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Published on May 21st, 2014 | by Fishing News

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Three Tips for Involving Your Kids in Tennis, and Keeping the Courts Clean

Synthetic sports flooring

Although yellow tennis balls are now fairly ubiquitous when it comes to tennis, especially when it comes to professional tennis matches, it wasn’t until 1986 that they first went into use at Wimbledon after studies showed that the bright yellow color was easier for television screens to pick up.

The International Tennis Federation recommends that, in order to increase tennis participation worldwide, a range of ball types should be used for beginning players. Balls that are red, orange or green move more slowly, which gives players time to learn how to control their hits so that they can serve and play.

If you want to interest kids and get them involved with tennis, there are many ways you can bring the game to life. Here are three tips on how to keep your kids interested, and on how to make sure their indoor tennis court surfaces stay clean for use.

1. Start Playing Before You Start Practicing Serves

Tennis isn’t the easiest game for very young children to pick up on. It has a scoring method that isn’t very intuitive, and developing a good serve takes extensive time and practice. When kids are starting out, don’t worry about stroke technique. Just have fun practicing hitting the ball and getting it over the net. Kids will learn to associate tennis with “fun” and will want to learn more about how to play correctly.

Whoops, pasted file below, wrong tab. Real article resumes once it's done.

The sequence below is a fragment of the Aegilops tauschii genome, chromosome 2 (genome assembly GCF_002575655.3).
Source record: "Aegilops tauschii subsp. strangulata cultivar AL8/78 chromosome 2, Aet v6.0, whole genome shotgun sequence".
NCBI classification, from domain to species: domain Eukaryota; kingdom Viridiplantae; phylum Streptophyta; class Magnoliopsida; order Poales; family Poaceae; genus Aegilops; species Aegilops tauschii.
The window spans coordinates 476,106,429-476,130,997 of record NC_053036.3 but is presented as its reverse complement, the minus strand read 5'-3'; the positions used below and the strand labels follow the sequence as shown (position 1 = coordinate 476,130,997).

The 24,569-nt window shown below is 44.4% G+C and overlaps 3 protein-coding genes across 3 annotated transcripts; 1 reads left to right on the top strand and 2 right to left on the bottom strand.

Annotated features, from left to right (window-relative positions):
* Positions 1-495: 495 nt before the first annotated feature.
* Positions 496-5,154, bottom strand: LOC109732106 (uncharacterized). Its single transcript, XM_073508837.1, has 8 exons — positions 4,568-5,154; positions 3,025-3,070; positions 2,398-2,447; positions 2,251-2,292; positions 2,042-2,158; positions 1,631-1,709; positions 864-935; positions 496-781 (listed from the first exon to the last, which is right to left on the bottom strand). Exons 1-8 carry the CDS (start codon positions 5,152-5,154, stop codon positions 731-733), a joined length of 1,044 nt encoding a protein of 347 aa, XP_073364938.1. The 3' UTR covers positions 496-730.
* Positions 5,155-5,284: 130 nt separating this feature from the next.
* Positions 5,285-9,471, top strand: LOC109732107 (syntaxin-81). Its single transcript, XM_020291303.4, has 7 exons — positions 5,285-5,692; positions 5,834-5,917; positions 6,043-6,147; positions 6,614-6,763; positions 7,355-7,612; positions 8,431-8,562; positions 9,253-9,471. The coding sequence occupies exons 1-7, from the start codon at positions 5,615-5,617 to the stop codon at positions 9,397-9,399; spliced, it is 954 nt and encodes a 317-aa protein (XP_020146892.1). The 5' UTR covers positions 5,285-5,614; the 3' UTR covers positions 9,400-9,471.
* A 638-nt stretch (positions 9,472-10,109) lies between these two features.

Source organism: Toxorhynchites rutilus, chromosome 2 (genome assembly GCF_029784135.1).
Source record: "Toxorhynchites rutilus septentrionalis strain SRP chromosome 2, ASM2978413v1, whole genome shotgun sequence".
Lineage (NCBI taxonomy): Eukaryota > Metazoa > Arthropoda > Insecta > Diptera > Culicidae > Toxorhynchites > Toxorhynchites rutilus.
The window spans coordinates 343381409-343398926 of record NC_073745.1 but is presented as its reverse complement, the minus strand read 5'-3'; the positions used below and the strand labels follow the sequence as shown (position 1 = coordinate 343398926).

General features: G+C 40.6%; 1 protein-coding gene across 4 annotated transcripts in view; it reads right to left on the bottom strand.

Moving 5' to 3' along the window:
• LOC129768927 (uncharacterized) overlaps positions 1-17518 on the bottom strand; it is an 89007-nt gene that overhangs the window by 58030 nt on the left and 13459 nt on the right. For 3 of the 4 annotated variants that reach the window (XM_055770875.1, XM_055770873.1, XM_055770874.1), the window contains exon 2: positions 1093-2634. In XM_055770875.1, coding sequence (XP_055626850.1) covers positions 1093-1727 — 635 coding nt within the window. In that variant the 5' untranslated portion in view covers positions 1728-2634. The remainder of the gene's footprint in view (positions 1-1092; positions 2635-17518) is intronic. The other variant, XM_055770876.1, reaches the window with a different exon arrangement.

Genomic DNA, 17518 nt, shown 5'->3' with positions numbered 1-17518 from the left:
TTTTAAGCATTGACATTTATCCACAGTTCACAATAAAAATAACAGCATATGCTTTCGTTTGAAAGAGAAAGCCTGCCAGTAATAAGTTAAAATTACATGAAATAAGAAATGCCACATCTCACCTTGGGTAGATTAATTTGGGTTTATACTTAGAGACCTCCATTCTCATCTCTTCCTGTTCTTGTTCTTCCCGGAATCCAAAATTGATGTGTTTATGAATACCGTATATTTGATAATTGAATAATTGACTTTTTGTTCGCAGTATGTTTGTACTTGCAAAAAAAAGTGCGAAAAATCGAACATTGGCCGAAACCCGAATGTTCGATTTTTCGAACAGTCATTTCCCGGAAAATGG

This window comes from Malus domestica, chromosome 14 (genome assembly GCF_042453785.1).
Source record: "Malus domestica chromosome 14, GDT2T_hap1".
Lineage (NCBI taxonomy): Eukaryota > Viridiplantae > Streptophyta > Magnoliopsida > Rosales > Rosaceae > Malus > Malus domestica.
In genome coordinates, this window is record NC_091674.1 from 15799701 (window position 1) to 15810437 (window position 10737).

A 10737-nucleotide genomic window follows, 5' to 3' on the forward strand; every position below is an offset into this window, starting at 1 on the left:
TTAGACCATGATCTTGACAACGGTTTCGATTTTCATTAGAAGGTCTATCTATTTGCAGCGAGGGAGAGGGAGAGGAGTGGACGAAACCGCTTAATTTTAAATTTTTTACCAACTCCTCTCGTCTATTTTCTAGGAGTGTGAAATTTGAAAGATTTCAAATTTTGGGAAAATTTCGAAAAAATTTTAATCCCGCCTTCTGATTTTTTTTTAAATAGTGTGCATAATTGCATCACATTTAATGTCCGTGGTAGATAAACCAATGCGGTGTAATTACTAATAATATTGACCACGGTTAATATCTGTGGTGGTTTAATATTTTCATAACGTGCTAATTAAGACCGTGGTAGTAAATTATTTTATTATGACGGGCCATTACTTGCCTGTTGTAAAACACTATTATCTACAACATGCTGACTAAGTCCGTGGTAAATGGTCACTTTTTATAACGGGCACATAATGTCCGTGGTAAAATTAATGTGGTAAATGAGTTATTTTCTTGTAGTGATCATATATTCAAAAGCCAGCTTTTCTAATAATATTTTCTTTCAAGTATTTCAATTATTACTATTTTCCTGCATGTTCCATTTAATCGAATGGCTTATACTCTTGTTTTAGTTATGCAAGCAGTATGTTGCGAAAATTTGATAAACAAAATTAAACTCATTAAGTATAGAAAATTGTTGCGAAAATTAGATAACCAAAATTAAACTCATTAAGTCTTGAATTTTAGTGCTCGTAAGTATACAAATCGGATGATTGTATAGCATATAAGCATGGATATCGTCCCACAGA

2. Start Them Out in a Camp or Group Lesson

At some point you’ll have to decide on how to advance your children’s knowledge of the game. Through private lessons, or group learning? Ideally, they will experience a mix of both as they grow. There are advantages to beginning in a group setting, however. While your child will receive less one-on-one time, they’re being placed in a positive competitive environment with their peers. This will constantly challenge them to improve their technique in order to keep up with others around them. In a one-on-one setting, this type of incentive is not as present.

3. How to Clean Indoor Tennis Court Surfaces

If you’re able to have a small area for playing tennis inside your home, this can be a great opportunity. Unlike outdoor courts, you don’t need to work around the weather and time of day in order to play. Children don’t need to worry about the hot sun, and you won’t need to worry about leaves and debris constantly blowing onto your court. However, indoor sports surfaces do need occasional cleaning. Cleaning rubber flooring isn’t hard, but you should only use pre-approved solutions or gentle soap. Cleaning solutions made for other floor types can damage rubber and cause it to deteriorate or stain.

Have you used rubber floor cleaning products to clean indoor tennis court surfaces? Do you have tips for getting kids involved in tennis? Let us know in the comments. To see more, read this: reboundusa.com


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